Delegation is not merely a way to spread the workload around; it is also a political and social tool. Consider all the effects when you ask someone to do something. The most obvious effect is that, if he accepts, he does the task and you don’t. But another effect is that he is made aware that you trusted him to handle the task. Furthermore, if you made the request in a public forum, then he knows that others in the group have been made aware of that trust too. He may also feel some pressure to accept, which means you must ask in a way that allows him to decline gracefully if he doesn’t really want the job. If the task requires coordination with others in the project, you are effectively proposing that he become more involved, form bonds that might not otherwise have been formed, and perhaps become a source of authority in some subdomain of the project. The added involvement may be daunting, or it may lead him to become engaged in other ways as well, from an increased feeling of overall commitment.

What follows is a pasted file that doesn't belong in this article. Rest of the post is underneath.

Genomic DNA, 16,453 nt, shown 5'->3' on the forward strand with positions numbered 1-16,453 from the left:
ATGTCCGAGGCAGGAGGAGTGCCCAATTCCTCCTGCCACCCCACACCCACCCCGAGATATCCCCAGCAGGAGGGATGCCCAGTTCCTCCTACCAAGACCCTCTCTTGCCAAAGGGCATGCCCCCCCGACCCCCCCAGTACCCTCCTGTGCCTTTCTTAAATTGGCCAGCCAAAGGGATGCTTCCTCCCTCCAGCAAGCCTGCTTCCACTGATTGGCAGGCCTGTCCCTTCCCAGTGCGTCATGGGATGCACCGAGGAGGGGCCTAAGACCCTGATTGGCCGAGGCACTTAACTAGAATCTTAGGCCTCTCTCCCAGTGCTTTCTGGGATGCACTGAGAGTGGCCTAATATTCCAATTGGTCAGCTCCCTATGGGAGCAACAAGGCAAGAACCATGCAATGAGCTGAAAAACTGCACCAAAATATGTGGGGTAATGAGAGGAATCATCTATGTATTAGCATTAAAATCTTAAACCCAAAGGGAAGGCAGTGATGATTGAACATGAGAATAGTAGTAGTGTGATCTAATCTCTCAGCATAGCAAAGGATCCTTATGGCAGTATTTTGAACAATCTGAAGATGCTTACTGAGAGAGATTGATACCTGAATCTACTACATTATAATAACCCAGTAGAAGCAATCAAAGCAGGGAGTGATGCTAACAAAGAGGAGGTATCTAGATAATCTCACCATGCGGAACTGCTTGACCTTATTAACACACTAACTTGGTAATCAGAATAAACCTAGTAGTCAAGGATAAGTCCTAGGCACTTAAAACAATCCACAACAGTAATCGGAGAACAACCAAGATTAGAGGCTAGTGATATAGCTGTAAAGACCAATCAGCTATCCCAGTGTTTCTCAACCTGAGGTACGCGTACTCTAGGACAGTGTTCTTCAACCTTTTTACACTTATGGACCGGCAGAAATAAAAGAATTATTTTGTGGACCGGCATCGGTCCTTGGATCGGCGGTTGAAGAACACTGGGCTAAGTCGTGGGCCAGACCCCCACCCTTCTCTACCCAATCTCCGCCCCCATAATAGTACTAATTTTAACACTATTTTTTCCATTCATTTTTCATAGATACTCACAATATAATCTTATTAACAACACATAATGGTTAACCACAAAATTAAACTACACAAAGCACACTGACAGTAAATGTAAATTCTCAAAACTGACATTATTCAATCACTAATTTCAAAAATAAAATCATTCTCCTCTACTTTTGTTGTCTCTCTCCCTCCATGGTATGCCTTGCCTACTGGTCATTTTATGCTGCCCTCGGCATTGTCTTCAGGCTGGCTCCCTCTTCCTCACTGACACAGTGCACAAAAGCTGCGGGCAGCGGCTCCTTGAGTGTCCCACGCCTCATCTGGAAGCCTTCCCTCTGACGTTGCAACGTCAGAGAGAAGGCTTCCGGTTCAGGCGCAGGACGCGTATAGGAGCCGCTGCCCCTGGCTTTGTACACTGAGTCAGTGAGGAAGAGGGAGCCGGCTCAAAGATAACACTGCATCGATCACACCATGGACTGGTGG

Because of all these effects, it often makes sense to ask someone else to do something even when you know you could do it faster or better yourself.

— Karl Fogel, Producing Open Source Software

Why Do Volunteers Work On Free Software Projects?

Why do volunteers work on free software projects?